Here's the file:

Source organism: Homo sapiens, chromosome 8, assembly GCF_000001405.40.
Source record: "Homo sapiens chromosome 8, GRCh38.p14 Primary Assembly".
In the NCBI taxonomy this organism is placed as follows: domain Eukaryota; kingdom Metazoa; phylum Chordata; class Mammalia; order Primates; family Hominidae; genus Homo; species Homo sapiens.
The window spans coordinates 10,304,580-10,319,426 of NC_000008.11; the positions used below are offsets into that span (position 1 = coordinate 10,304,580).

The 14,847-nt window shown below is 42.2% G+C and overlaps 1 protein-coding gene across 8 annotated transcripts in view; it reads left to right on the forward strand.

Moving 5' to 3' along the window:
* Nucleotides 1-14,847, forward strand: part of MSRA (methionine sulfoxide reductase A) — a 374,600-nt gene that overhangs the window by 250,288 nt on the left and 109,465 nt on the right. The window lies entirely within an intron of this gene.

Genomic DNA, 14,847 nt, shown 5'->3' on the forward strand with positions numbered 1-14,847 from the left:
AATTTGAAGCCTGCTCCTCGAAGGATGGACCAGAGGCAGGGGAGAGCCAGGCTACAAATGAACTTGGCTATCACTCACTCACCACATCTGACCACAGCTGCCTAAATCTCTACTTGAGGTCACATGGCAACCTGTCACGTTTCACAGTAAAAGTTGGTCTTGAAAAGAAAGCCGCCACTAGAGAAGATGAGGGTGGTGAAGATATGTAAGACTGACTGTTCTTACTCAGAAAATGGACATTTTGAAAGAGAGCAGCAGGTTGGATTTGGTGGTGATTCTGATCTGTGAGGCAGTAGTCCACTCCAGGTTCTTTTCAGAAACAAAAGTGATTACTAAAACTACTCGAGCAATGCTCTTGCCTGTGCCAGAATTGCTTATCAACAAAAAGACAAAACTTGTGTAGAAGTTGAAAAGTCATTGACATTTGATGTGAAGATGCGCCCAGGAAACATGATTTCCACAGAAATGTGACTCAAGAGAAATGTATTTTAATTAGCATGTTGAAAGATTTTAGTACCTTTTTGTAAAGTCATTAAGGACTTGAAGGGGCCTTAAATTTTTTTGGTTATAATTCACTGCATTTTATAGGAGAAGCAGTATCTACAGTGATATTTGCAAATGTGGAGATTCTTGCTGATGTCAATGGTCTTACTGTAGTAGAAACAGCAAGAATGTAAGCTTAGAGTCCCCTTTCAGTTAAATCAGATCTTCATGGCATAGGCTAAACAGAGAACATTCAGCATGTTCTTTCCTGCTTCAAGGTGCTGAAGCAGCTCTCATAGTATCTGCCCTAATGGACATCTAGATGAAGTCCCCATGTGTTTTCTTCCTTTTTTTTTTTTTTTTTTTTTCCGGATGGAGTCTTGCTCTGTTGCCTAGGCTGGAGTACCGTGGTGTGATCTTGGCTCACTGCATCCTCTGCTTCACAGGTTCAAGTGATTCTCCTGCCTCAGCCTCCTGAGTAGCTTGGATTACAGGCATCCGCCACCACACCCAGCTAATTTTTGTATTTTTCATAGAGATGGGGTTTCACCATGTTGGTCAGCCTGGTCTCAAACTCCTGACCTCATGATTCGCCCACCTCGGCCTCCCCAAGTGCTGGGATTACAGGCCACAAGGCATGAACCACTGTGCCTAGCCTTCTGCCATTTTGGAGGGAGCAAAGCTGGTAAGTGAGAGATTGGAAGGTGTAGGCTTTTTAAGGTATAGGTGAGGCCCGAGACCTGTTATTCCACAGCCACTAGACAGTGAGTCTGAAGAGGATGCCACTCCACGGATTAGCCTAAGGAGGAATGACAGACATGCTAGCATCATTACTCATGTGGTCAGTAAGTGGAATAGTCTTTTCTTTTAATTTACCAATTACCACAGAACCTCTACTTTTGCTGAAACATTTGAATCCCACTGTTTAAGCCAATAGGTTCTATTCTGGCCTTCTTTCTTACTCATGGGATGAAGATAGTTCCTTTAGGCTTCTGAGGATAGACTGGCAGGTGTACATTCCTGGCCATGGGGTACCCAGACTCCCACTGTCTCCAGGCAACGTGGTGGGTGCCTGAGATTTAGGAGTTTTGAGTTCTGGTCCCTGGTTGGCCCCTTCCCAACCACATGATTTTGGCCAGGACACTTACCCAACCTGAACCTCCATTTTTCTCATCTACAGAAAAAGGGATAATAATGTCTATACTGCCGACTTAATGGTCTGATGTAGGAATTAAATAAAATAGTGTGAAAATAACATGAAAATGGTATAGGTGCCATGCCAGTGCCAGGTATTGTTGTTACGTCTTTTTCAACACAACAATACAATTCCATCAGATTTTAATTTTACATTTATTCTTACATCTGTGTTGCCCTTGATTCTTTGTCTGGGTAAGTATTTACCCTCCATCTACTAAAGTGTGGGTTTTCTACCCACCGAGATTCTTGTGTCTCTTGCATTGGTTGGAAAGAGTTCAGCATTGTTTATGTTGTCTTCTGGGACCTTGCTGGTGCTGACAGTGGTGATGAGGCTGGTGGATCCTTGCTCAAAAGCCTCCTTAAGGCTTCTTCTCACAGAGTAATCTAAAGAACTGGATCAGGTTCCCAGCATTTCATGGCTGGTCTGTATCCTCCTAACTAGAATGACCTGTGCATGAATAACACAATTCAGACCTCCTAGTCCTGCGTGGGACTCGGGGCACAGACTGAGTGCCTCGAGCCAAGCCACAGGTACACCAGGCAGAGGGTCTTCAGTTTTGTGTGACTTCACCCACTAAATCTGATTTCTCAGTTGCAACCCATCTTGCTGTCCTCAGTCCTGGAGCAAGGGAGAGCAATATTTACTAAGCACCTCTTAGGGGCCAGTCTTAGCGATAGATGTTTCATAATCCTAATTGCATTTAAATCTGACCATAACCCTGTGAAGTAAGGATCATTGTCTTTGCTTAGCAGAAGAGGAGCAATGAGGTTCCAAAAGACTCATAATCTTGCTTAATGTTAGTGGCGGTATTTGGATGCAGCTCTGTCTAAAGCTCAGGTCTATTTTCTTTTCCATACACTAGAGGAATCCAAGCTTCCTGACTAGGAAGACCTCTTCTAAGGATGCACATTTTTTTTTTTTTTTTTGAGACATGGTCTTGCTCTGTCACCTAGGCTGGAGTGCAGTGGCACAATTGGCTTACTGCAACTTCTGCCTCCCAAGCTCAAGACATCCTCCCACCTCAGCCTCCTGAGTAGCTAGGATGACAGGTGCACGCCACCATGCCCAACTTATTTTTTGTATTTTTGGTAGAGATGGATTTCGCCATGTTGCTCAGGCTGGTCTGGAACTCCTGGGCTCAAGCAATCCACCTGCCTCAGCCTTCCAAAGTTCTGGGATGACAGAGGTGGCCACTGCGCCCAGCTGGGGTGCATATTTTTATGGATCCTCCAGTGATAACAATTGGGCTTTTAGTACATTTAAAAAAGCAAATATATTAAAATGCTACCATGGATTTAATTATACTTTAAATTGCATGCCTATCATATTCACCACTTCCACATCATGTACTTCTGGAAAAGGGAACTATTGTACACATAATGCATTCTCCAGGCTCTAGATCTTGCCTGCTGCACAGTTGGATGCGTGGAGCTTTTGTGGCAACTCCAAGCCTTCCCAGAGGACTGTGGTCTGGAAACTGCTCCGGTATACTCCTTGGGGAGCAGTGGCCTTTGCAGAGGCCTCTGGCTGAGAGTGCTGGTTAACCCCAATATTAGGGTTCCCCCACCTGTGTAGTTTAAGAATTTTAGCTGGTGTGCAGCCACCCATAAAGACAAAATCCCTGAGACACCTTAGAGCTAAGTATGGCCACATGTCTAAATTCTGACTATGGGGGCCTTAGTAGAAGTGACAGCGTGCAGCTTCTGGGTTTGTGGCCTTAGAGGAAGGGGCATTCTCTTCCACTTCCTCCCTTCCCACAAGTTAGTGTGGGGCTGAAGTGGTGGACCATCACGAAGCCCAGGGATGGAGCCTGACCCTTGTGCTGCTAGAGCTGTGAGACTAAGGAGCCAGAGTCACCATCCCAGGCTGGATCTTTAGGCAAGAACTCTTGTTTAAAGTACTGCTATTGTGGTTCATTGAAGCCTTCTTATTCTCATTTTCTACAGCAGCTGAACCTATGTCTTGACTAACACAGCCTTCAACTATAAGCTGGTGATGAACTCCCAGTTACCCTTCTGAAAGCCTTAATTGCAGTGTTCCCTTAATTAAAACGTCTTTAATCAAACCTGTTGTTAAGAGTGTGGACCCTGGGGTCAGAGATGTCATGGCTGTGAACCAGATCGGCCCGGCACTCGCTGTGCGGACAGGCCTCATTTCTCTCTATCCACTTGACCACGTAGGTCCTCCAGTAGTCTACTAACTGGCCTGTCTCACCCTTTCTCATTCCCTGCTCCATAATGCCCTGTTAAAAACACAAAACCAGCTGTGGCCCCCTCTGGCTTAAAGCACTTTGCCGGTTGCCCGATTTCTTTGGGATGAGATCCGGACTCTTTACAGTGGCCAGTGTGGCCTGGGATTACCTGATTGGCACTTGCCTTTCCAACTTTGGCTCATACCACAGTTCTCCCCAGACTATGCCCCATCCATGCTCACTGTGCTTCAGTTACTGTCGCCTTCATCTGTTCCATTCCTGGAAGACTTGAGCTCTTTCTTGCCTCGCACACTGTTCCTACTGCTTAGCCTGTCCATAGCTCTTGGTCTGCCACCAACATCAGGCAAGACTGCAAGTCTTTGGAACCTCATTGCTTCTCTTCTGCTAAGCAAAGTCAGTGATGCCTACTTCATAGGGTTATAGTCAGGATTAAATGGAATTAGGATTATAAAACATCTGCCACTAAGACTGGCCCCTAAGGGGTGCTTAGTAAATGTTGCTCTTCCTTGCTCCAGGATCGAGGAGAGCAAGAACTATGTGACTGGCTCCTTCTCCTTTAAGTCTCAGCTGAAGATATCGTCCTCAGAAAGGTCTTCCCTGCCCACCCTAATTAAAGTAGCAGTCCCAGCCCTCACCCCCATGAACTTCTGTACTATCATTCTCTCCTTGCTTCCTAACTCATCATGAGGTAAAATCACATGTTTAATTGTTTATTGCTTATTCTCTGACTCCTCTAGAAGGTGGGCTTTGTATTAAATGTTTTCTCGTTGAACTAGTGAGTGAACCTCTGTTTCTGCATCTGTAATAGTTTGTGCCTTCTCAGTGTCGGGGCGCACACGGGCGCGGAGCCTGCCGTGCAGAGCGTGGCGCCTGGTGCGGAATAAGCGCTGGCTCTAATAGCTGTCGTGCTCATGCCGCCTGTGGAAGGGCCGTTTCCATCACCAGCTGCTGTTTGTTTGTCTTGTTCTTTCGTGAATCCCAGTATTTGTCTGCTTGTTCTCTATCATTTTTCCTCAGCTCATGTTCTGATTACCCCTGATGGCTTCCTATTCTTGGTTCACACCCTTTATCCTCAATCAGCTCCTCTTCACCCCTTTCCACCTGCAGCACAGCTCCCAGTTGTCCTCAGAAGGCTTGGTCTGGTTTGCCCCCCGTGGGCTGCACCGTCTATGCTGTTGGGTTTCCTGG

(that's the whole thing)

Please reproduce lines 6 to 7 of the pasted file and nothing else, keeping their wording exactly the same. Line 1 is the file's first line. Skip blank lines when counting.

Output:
Moving 5' to 3' along the window:
* Nucleotides 1-14,847, forward strand: part of MSRA (methionine sulfoxide reductase A) — a 374,600-nt gene that overhangs the window by 250,288 nt on the left and 109,465 nt on the right. The window lies entirely within an intron of this gene.